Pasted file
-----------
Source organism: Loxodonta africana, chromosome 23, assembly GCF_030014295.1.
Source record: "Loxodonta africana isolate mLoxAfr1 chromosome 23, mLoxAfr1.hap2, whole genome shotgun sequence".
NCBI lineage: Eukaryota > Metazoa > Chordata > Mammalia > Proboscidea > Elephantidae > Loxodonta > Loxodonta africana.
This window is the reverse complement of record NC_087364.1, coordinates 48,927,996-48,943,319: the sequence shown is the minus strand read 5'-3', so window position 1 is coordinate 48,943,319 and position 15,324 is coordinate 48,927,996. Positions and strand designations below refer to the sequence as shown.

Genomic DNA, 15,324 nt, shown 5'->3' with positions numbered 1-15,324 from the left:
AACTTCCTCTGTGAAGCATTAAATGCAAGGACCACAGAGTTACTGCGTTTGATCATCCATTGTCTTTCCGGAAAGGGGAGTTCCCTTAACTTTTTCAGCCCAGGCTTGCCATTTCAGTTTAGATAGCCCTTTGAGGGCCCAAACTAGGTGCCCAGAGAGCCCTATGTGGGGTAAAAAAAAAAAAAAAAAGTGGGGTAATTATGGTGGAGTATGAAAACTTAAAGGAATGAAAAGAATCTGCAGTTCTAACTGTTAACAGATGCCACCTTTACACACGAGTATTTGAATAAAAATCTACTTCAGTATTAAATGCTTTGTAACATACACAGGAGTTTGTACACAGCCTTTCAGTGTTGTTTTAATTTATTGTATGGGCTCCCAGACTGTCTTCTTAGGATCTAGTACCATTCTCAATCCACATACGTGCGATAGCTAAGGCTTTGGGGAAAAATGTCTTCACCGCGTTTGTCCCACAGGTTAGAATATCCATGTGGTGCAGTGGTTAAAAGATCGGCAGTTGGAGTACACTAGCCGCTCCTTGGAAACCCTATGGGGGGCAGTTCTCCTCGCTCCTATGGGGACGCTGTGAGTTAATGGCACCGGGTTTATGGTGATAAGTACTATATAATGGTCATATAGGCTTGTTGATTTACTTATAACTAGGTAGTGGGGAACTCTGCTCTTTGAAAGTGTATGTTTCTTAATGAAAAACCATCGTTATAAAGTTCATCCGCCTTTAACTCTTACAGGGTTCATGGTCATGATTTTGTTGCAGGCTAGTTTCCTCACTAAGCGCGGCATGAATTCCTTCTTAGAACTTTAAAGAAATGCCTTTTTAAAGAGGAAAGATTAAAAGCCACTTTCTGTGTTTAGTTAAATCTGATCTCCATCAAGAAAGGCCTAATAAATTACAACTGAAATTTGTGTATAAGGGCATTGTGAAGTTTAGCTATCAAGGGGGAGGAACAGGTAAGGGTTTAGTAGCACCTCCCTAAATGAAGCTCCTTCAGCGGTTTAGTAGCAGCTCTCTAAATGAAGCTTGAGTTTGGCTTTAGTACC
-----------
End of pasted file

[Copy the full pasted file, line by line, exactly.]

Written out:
Source organism: Loxodonta africana, chromosome 23, assembly GCF_030014295.1.
Source record: "Loxodonta africana isolate mLoxAfr1 chromosome 23, mLoxAfr1.hap2, whole genome shotgun sequence".
NCBI lineage: Eukaryota > Metazoa > Chordata > Mammalia > Proboscidea > Elephantidae > Loxodonta > Loxodonta africana.
This window is the reverse complement of record NC_087364.1, coordinates 48,927,996-48,943,319: the sequence shown is the minus strand read 5'-3', so window position 1 is coordinate 48,943,319 and position 15,324 is coordinate 48,927,996. Positions and strand designations below refer to the sequence as shown.

Genomic DNA, 15,324 nt, shown 5'->3' with positions numbered 1-15,324 from the left:
AACTTCCTCTGTGAAGCATTAAATGCAAGGACCACAGAGTTACTGCGTTTGATCATCCATTGTCTTTCCGGAAAGGGGAGTTCCCTTAACTTTTTCAGCCCAGGCTTGCCATTTCAGTTTAGATAGCCCTTTGAGGGCCCAAACTAGGTGCCCAGAGAGCCCTATGTGGGGTAAAAAAAAAAAAAAAAAGTGGGGTAATTATGGTGGAGTATGAAAACTTAAAGGAATGAAAAGAATCTGCAGTTCTAACTGTTAACAGATGCCACCTTTACACACGAGTATTTGAATAAAAATCTACTTCAGTATTAAATGCTTTGTAACATACACAGGAGTTTGTACACAGCCTTTCAGTGTTGTTTTAATTTATTGTATGGGCTCCCAGACTGTCTTCTTAGGATCTAGTACCATTCTCAATCCACATACGTGCGATAGCTAAGGCTTTGGGGAAAAATGTCTTCACCGCGTTTGTCCCACAGGTTAGAATATCCATGTGGTGCAGTGGTTAAAAGATCGGCAGTTGGAGTACACTAGCCGCTCCTTGGAAACCCTATGGGGGGCAGTTCTCCTCGCTCCTATGGGGACGCTGTGAGTTAATGGCACCGGGTTTATGGTGATAAGTACTATATAATGGTCATATAGGCTTGTTGATTTACTTATAACTAGGTAGTGGGGAACTCTGCTCTTTGAAAGTGTATGTTTCTTAATGAAAAACCATCGTTATAAAGTTCATCCGCCTTTAACTCTTACAGGGTTCATGGTCATGATTTTGTTGCAGGCTAGTTTCCTCACTAAGCGCGGCATGAATTCCTTCTTAGAACTTTAAAGAAATGCCTTTTTAAAGAGGAAAGATTAAAAGCCACTTTCTGTGTTTAGTTAAATCTGATCTCCATCAAGAAAGGCCTAATAAATTACAACTGAAATTTGTGTATAAGGGCATTGTGAAGTTTAGCTATCAAGGGGGAGGAACAGGTAAGGGTTTAGTAGCACCTCCCTAAATGAAGCTCCTTCAGCGGTTTAGTAGCAGCTCTCTAAATGAAGCTTGAGTTTGGCTTTAGTACC